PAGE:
Concerning the first I would like to add:
const int*a;
and
const int *a;
are the same.
and are read: a is a pointer to a constant int.
----
We need a constant pointer when we need that a pointer once initialized it cannot be pointed to anything else->works like a reference

the rest were all covered in the previous post

1. const int* a; (what the difference between const int *a and why pointer need to be const?)
2. short b[10]; (is the content of b are all short type?)
3. float* const c[]; (i think this should be wrong due to the size of array c is not assigned)
4. unsigned int (*d)(const float*); (i totally don't have any idea.....)
5. int **e; (is e the pointer of pointer?)

thank you

1. It's not a constant pointer - it's a pointer to const int. You can't modify referred int value via this pointer.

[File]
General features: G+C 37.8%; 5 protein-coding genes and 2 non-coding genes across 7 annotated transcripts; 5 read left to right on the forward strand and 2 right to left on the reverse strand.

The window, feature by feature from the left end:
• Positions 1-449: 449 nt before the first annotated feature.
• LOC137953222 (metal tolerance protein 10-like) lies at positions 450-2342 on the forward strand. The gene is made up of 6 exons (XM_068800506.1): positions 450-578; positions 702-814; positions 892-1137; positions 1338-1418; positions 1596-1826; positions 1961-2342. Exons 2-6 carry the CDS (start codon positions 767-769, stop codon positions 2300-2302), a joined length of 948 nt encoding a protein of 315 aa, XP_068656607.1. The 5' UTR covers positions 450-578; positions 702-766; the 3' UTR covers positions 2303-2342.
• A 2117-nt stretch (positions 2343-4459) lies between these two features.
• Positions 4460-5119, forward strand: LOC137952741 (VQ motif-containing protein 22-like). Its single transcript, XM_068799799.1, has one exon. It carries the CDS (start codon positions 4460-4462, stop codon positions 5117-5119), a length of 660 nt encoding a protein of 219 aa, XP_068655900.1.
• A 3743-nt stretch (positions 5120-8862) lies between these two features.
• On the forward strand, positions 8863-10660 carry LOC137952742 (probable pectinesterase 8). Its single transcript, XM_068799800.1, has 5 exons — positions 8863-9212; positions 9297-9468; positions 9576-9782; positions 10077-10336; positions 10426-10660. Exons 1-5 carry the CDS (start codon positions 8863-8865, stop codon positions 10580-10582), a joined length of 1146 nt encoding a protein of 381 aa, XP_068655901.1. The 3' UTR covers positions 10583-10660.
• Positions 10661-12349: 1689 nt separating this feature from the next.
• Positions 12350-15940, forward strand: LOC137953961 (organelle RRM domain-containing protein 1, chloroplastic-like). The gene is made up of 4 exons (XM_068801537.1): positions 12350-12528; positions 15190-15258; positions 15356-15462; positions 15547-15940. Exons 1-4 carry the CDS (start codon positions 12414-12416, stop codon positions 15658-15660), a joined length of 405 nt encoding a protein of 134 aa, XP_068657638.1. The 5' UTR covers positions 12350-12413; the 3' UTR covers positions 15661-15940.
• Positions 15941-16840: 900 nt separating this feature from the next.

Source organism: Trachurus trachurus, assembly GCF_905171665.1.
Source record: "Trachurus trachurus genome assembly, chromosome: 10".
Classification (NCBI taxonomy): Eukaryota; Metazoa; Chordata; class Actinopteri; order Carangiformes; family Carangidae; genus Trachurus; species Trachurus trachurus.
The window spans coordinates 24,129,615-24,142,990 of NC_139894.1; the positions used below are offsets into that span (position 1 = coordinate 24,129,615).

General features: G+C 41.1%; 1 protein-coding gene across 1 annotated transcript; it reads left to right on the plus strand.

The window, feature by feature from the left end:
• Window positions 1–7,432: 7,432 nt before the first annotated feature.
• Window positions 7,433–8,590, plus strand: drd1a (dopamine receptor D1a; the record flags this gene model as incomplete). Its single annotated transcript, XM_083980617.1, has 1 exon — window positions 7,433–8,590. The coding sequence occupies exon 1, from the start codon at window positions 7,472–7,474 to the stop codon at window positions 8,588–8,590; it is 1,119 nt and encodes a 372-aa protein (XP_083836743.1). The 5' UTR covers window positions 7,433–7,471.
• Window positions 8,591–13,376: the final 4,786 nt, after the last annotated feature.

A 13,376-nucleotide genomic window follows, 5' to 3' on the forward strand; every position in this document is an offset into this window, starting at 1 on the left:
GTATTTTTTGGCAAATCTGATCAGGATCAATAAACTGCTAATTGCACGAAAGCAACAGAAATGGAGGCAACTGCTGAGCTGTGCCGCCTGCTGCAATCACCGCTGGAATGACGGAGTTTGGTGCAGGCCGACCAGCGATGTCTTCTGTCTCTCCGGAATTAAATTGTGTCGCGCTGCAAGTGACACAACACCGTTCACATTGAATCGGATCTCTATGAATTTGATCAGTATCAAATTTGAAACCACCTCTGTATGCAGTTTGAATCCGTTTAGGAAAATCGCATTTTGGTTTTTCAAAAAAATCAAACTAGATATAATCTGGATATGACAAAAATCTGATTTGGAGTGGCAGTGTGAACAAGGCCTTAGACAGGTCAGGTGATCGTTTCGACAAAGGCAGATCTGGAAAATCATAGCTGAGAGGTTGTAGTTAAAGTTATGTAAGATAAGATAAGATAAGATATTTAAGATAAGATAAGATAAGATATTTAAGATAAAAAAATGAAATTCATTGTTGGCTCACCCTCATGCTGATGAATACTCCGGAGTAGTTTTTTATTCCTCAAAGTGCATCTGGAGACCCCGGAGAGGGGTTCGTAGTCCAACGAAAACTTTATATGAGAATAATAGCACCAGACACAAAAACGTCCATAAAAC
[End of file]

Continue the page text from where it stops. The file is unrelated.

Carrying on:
2. All 10 elements of array b are short int.
3. It's a function parameter declarator (the only context where this declaration occured w/o extern prefix or initializer suffix). It declares constant pointer to array of pointers to floats. You can't modify this pointer parameter (but can modify an array of pointers via this pointer).
4. It's a declaration of a pointer to a function with const float* parameter (see #1 declaration) which returns unsigned int value.
5. It's a pointer to a pointer to int (yes, it's a pointer to pointer - why not? ).

THank for all of your.

i have some other questions.